Fed scales back rate rise forecasts: leaves rates unchanged
Federal Reserve officials held off from raising Fed Funds rate and scaled back forecasts for future rate increases this year, citing the potential impact from weaker global growth and financial-market turmoil on the U.S. economy.
The Federal Open Market Committee kept the target range for the benchmark federal funds rate at 0.25 percent to 0.5 percent. Implications are two quarter-point increases this year, down from four forecast in December.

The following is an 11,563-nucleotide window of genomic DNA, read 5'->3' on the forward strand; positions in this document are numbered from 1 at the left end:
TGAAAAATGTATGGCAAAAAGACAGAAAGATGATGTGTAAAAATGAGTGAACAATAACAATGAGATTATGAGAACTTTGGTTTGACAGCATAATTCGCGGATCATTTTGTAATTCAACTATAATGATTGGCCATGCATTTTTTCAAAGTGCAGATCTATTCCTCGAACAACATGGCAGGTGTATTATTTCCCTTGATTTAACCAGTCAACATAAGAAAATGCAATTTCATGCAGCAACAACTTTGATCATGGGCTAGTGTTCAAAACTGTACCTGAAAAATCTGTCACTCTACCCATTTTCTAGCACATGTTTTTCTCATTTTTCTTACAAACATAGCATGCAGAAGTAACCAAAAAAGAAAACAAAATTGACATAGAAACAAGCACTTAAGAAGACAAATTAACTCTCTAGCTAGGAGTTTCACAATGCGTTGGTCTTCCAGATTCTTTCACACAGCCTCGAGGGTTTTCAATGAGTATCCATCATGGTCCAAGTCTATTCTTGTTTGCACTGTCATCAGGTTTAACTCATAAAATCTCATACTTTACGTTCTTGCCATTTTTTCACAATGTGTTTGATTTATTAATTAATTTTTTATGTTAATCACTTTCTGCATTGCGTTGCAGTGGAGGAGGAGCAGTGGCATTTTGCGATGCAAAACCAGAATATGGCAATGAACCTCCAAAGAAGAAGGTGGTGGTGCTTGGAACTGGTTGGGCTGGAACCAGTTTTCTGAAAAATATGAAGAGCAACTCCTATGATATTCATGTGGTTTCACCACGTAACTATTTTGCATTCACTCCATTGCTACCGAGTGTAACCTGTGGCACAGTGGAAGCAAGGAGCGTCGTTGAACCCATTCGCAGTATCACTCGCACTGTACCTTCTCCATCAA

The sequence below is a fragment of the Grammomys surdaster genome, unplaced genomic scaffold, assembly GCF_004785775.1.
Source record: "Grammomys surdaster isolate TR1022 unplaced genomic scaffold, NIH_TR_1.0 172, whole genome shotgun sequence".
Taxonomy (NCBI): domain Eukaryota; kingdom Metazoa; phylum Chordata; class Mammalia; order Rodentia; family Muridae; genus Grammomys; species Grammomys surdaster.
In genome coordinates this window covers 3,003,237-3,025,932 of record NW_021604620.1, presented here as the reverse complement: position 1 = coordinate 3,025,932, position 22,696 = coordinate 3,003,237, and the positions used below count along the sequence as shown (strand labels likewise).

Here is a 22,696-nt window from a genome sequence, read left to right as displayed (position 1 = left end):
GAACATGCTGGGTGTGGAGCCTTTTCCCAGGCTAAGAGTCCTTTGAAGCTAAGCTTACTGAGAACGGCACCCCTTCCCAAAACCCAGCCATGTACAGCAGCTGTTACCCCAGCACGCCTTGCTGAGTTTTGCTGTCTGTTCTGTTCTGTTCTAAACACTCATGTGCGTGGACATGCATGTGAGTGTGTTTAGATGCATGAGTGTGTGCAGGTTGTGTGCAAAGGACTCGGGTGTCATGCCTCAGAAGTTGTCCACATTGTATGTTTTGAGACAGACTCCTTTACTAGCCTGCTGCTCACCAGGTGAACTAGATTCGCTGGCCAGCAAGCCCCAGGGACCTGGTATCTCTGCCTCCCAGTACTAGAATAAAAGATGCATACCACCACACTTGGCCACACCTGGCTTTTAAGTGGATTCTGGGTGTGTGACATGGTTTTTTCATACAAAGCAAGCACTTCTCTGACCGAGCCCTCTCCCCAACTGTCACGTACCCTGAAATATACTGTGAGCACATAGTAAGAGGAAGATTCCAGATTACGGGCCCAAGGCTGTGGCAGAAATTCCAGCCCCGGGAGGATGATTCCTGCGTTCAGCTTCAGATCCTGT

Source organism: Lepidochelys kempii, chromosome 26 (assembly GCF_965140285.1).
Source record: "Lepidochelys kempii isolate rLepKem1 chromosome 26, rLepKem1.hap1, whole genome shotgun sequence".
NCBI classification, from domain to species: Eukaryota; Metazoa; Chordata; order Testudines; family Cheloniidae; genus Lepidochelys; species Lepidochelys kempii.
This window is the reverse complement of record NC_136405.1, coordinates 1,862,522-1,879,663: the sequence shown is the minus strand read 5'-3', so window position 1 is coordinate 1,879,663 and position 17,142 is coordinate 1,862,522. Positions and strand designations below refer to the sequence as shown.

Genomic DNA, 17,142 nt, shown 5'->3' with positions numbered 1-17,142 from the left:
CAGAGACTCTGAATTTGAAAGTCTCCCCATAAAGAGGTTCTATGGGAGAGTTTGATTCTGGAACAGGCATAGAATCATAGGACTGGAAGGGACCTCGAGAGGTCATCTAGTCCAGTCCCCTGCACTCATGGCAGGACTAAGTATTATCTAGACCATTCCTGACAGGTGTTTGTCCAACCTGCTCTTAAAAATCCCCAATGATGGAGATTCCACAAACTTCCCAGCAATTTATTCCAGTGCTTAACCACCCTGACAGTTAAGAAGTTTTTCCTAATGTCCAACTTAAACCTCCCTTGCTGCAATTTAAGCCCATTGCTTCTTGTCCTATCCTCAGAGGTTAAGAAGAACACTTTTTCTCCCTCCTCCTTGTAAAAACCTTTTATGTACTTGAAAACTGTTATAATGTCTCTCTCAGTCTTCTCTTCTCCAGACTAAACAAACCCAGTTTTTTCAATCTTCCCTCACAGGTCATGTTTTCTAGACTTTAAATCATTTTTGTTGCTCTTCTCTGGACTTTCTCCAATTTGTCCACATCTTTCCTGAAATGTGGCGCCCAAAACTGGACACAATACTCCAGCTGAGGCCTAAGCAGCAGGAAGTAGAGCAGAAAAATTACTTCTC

“The committee currently expects that, with gradual adjustments in the stance of monetary policy, economic activity will expand at a moderate pace and labor market indicators will continue to strengthen,” the FOMC said. “However, global economic and financial developments continue to pose risks.”
Weaker-than-expected global growth has clouded the U.S. outlook and led investors to expect a slower pace of tightening since the Fed raised rates in December for the first time in almost a decade. Yellen said in February that market turbulence had “significantly” tightened financial conditions by pushing down stock prices, causing the dollar to strengthen and boosting some borrowing costs.